Deploying Contracts and Signing Transaction from Node

Some of our friends are wanting to interact with the chain directly from node. This could be for various reasons but most of the time it seems its all about contract deployment or having a backend service do some sort of action on the applications behalf (minting, air drops etc). Going to go fairly deep here so you can understand whats actually going on when we send a transaction, so hopefully you can replace pieces as needed.

I am going to make a couple of assumptions, to make this easier for me to explain. They are as follows:

  • I already have a Flow Account
  • The Flow Account has a Public Key attached to it in which I have in my possession the corresponding Private Key
  • I will be using SHA3_256 as my hashing algorithm
  • My key is using the ECDSA_P256 curve
  • When I added my public key to the Flow Account I did so with a full weight (1000) and the above hash and curve

You can use what ever hashing and curves you want (as long as Flow Supports them, which is currently limited) but all of the coding examples below will work under the above assumption of a SHA3_256 hash and ECDSA_P256 curve.

Let’s get started.

A transaction is a bundle of data we send to the chain, I like to think of it like an onion, and to quote Shrek, onions have layers. At its core is the data about what we want to do. Sending just the core to the chain isn’t going to do anything, we first need to wrap it in its first layer of signatures, these signatures are for the authorizers (AuthAccounts in the prepare statement of a transaction) and the proposer (acts in a similar fashion to a nonce). Then we need to take that core, and the first layer of signatures and encode those, sign that encoded value to produce our outer most layer, if we send this to chain, and all our signatures are valid, and the proposers sequence number hasn’t changed, and the ref block is still within a certain range, the chain will probably accept our requested changes. This stuff is actually really complicated, but luckily for you in the JS-SDK we have abstracted this to the point where you really only need a single function to perform any and all variations of signatures required, we call this function an Authorization Function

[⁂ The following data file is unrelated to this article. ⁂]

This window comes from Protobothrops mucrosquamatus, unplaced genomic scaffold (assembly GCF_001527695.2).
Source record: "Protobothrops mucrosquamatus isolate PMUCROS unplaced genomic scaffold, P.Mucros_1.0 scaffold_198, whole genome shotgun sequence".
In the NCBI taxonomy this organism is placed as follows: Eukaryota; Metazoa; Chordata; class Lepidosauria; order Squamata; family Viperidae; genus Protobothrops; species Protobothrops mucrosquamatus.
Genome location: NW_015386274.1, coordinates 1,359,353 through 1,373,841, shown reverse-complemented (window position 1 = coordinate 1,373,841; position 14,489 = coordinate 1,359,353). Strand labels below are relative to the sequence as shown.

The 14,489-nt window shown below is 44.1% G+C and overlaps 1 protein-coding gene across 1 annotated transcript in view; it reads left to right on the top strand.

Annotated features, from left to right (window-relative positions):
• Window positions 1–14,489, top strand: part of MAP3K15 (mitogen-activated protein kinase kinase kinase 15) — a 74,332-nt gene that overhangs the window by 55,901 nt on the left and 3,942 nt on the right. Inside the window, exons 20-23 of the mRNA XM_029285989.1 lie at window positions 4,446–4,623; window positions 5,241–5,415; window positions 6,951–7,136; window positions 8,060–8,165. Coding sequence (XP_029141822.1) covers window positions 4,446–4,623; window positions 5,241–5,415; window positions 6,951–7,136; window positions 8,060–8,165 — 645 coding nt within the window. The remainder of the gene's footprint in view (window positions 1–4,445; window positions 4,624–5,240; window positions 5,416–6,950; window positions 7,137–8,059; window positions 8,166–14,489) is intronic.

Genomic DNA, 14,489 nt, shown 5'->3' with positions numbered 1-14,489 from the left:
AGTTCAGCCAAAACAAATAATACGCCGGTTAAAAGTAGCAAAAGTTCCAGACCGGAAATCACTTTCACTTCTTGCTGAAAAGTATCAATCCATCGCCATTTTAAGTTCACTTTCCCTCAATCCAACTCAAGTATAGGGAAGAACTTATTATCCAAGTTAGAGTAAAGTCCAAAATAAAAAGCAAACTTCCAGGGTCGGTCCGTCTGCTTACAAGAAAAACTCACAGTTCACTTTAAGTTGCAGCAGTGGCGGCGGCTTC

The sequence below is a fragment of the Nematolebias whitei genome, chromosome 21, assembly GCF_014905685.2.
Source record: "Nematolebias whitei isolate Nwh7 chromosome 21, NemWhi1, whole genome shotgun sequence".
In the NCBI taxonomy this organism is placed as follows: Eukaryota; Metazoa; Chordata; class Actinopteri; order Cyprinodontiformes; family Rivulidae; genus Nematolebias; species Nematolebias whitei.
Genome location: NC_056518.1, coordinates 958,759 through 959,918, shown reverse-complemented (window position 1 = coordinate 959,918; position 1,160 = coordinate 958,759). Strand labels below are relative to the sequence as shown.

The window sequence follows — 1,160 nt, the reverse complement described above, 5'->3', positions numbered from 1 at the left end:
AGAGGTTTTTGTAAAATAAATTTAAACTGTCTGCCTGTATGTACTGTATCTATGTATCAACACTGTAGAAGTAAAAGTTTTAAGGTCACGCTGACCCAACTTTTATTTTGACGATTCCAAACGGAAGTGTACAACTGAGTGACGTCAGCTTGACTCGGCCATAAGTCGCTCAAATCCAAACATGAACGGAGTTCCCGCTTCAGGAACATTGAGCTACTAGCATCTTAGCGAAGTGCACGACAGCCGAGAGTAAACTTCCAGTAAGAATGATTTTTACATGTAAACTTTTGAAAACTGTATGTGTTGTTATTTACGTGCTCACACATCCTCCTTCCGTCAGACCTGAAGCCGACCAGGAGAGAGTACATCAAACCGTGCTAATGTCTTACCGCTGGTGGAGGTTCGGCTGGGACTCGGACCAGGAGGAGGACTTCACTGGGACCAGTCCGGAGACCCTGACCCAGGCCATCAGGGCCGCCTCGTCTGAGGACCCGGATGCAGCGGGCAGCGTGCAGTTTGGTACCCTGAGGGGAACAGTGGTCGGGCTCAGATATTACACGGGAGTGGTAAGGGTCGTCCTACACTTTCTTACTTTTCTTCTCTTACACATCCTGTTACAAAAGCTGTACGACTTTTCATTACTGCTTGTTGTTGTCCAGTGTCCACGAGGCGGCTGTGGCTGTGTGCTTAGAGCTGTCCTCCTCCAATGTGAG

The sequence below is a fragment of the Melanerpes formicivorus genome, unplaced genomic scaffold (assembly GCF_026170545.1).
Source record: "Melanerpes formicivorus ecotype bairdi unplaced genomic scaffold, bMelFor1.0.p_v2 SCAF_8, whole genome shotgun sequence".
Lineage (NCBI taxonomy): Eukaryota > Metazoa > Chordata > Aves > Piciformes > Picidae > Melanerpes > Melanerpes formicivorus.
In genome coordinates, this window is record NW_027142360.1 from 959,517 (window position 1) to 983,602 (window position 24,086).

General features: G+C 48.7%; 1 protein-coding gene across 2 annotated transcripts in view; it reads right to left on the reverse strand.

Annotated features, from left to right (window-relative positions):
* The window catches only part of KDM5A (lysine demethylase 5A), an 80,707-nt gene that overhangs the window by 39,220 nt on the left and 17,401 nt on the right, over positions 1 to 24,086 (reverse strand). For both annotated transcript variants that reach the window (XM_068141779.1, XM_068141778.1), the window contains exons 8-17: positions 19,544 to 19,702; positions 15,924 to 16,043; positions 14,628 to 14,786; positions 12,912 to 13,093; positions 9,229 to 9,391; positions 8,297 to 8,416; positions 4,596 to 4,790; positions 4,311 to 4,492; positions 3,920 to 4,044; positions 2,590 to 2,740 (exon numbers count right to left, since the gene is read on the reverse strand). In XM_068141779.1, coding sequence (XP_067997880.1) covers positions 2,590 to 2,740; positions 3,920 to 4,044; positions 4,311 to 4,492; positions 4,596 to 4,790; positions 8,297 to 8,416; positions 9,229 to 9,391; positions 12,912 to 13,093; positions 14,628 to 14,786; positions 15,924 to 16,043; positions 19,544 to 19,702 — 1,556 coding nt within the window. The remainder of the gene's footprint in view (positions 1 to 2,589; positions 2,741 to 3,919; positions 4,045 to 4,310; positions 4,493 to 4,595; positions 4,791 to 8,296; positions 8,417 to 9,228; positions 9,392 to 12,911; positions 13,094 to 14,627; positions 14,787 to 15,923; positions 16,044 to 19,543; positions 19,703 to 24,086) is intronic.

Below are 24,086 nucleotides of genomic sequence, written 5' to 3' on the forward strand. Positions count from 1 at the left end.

Fun fact: FCLs fcl.currentUser().authorization is just an authorization function that while in the browser, knows how to discover and communicate with wallets. Sending the Signable to the wallet and receiving a CompositeSignature

In the following examples I will be using the address 0xe704fadec500fa15 and testnet. At the time of writing this that Flow Account has the properties that match the above criteria and assumptions, so you can use it as a reference. The registered public key that is ECDSA_P256 and SHA3_256 has a keyId of 0.

Since we know the account we and key we want to be using, I will be hard coding in the values, so you can see what they should look like, if you were to adopt some of this code, I would recommend being able to dynamically change these values or pull them from ENV variables.

Our first Authorizations Function

// File: ./authz.js
import {sign} from "./sign.js"

export async function authz (account) {
  return {
    ...account,                               // there is some stuff already in here, we need it
    addr: "0xe704fadec500fa15", // which flow account is going to be doing the signing